.... She seemed to like that idea, but all she said was, “We'll see.”

****

.... Herrick tried the glass door next to Lost Dogs. At the top of the stairs he saw three doors leading to three apartments. He knocked on the first door and an old woman in a flowered house dress answered. Herrick described Conrad, told her the name, and she pointed to the third door.

.... A guy in a sleeveless T-shirt and khaki shorts answered that door. Herrick thought scruffy gym rat.

.... “Conrad?”

.... “Yeah. Who the fuck are you, man?”

.... “Matt Herrick. I’m looking for Heather Kraft.”

.... “Who are you?”

.... “I’m a private investigator hired to look into the disappearance of Heather Kraft.”

.... “Disappearance of—sorry, dude, I don’t know anyone by that name.”

.... Matt Herrick might have believed him. But his eyes had flicked away for an instant, checking something. And the kid was getting fidgety, scratching his chin, and tapping his foot. Dead giveaway.

.... “Got any coffee in there?” Herrick asked.

.... “What? Fuck you—“

.... Herrick wheeled back and hit him flat in the nose with a right. Conrad sank to his knees grabbing his face. Blood seeped in between his fingers. Herrick walked past him and checked the front room.

.... No carpet, cold tile, a couch and a flat screen TV with surround sound. There were a few shelves held up by cinderblock with a few books and a ton more CDs and DVDs on them. No sign of Heather.

.... Conrad was cursing, still woozy.

.... Herrick checked down a hallway. His police training was muscle memory. He cleared a bathroom, then kicked open the door to a bedroom.

.... No luck at first. A bed, queen sized and unmade, rested in the front of the room. There was a dresser with cologne on it and a closet with clothes hanging in it. Herrick sidestepped around the bed to a corner by the window. On the floor, on an open blanket Heather lay naked. She was curled tight, her smooth legs pulled to her stomach, her arms wrapped around them. There was a half empty glass next to her. She wasn’t moving.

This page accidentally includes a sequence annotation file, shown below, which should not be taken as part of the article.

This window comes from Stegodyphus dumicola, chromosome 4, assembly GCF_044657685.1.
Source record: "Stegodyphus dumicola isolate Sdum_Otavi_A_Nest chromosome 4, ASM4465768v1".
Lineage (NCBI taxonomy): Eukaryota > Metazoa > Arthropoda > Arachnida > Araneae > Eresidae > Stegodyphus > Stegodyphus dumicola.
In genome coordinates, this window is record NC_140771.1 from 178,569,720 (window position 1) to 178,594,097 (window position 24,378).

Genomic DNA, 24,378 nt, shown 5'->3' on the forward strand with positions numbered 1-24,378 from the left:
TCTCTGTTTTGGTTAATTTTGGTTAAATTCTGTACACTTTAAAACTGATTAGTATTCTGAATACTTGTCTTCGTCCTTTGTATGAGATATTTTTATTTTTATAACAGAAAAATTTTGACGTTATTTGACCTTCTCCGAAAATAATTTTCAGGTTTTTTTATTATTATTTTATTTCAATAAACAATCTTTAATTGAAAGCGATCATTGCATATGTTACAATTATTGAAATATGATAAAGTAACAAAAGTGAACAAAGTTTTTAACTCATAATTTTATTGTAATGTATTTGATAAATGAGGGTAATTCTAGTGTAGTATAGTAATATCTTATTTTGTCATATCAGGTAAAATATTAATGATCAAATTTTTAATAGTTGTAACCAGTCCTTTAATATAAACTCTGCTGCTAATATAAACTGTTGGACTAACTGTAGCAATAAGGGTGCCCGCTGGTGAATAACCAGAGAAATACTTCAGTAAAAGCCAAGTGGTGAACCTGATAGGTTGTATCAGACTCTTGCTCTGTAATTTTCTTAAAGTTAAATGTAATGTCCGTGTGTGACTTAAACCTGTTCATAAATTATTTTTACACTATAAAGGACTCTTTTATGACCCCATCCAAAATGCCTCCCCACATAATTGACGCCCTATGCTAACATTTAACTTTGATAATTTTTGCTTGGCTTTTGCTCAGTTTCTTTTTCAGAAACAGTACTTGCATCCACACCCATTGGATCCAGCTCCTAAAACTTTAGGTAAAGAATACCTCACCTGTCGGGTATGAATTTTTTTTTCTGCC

.... “Jesus Christ,” he said.

.... Kneeling over her, Herrick put a hand on her shoulder, gently rolling her to face him. Her eyes were open, but they were glazed over. She was mumbling a song to herself. Herrick picked up the glass next to her and sniffed it. Scotch.

.... “Heather, it's Matt.”

.... “Who?”

.... “Mike's uncle.”

.... She smiled weakly. “I know you.” He gently stroked a curl of her red hair behind her ear.

.... He’d seen shock before, but not to this extent. It seemed she’d been given a date rape drug, but several times.

.... Regular doses, washed down with Scotch. Fucker.

.... Herrick pulled his gun and stepped out of the bedroom. Conrad flashed from the left, tackling Herrick into the wall. The gun clattered to the ground.

.... Conrad, still bleeding from the nose, pushed Herrick harder into the wall. But he was more muscular in his chest and arms, not the legs where the thrust to actually cause injury would come. Herrick kneed Conrad in the balls and pushed him back into the hallway. Another quick left and a right, and Conrad was down again, bleeding from the lip and coughing up more blood.

.... Herrick picked up the gun and aimed it. “Move another inch, I’ll put a bullet in your brain, you sick son of a bitch.”

.... Conrad looked up and saw the gun. Herrick kicked him once in the head.

****

.... He took Heather to the hospital in his car, and nearly three hours later, he sat with her in a room. He explained to the nurses what happened, that he was a private investigator searching for Heather, and found her in an empty apartment. He didn’t tell them about Conrad, and he didn’t notify the police. When he was a cop, he’d seen too many rape victims be embarrassed and wish they hadn’t pressed charges. He would let Heather decide what she wanted to do on her own. He knew where Conrad lived, he could find the last name.

.... The attendants in the hospital were still trying to track down Heather’s parents. They weren’t home and Heather couldn’t remember their cell number. Herrick couldn’t get in touch with Michael either. He left a message telling him to meet at Black Bear tomorrow around lunchtime.

.... He held Heather’s hand and she lay there, focus slowly coming back to her. He had been right, and the doctors had confirmed it by finding a ton of Rohypnol in her system. Herrick spoke to her, telling her not worry, but he felt he was talking more to himself. He kept talking anyway.